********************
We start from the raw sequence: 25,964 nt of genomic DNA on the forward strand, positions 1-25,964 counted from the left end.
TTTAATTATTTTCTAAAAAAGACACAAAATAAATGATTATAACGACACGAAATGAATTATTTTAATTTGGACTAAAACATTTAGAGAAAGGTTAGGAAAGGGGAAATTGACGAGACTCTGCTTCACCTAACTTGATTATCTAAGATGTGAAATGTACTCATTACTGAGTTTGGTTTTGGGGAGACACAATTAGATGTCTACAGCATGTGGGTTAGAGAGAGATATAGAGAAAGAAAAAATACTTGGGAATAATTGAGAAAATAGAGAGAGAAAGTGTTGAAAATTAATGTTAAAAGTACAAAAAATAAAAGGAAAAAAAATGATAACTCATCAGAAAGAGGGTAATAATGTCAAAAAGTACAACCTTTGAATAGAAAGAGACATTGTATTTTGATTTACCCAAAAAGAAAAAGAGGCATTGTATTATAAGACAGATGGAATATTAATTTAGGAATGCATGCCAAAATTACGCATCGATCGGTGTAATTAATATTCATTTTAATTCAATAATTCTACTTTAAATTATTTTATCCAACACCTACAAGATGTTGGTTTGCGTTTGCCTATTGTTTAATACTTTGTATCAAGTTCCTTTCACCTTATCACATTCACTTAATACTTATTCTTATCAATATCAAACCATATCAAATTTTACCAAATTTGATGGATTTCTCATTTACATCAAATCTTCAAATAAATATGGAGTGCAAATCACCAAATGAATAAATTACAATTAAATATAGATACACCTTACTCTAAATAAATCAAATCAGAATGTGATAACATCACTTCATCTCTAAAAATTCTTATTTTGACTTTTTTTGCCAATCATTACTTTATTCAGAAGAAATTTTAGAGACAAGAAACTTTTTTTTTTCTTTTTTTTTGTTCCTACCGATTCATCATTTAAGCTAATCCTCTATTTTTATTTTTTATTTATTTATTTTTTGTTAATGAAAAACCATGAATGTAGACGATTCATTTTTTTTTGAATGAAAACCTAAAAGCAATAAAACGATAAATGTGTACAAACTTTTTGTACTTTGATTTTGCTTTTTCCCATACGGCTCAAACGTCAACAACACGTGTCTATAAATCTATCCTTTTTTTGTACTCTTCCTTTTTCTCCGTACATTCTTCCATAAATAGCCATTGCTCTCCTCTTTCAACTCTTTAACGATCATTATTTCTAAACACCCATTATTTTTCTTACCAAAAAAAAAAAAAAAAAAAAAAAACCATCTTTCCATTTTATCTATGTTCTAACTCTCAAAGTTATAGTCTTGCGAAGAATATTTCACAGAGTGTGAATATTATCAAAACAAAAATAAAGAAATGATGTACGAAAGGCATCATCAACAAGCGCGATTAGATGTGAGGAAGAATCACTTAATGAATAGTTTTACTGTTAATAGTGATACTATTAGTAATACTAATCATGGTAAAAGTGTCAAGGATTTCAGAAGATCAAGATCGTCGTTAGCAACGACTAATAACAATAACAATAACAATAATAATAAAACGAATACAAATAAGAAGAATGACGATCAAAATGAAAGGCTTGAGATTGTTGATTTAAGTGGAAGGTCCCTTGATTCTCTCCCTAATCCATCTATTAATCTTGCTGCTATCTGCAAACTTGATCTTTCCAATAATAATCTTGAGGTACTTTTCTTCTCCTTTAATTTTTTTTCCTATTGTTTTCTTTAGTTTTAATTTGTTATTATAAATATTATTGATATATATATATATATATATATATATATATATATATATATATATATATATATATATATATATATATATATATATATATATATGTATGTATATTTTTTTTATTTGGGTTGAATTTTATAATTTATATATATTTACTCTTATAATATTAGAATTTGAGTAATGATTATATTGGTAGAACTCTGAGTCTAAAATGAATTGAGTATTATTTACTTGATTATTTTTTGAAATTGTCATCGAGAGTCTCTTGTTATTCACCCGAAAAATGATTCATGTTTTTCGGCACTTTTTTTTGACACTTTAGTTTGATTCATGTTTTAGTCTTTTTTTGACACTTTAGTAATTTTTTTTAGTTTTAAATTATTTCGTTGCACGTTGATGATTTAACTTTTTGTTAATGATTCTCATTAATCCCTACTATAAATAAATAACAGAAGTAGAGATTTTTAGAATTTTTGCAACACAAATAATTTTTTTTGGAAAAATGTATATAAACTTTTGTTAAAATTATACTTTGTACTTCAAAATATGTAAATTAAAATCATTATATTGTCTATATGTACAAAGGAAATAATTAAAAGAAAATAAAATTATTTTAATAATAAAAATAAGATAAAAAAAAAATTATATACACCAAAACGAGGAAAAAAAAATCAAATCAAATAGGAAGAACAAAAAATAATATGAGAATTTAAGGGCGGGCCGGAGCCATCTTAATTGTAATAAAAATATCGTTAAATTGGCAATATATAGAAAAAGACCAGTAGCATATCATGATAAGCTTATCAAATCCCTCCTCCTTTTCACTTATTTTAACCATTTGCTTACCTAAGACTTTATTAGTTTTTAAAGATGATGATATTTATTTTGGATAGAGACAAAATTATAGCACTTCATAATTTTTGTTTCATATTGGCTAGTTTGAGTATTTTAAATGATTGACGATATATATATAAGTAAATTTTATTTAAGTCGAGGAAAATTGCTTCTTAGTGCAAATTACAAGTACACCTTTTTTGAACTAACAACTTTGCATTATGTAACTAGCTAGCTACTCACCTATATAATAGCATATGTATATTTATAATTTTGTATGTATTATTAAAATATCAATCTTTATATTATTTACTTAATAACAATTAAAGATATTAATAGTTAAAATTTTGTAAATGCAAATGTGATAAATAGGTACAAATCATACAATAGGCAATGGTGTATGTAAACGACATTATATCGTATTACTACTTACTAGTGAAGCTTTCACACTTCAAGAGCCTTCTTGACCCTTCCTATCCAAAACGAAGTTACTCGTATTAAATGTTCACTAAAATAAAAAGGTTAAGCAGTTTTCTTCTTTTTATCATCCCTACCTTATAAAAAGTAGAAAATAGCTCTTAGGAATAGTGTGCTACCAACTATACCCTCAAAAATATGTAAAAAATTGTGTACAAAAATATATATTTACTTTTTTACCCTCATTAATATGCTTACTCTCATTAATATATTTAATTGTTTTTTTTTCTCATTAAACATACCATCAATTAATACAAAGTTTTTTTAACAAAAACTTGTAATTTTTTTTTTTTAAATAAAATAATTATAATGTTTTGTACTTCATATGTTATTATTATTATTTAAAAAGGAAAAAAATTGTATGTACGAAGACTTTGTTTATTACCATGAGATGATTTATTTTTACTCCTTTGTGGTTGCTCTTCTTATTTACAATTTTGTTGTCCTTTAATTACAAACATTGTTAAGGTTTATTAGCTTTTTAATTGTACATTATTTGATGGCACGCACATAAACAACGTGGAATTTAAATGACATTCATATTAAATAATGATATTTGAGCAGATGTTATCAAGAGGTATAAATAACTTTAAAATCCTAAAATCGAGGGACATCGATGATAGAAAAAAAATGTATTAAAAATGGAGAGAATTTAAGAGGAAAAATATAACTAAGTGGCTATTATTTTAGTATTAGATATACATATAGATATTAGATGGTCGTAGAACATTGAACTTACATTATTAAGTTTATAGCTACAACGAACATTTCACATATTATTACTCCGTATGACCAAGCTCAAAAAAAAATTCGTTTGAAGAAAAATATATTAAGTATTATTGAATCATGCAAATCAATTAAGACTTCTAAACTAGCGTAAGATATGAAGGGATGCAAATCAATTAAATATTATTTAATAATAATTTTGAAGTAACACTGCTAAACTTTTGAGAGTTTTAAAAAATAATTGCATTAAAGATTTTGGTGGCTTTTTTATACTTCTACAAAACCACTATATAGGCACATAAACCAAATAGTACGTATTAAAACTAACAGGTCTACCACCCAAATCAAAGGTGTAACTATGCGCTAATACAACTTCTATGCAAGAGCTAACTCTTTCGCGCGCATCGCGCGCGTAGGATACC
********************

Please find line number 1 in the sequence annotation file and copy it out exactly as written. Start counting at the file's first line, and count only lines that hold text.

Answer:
We start from the raw sequence: 25,964 nt of genomic DNA on the forward strand, positions 1-25,964 counted from the left end.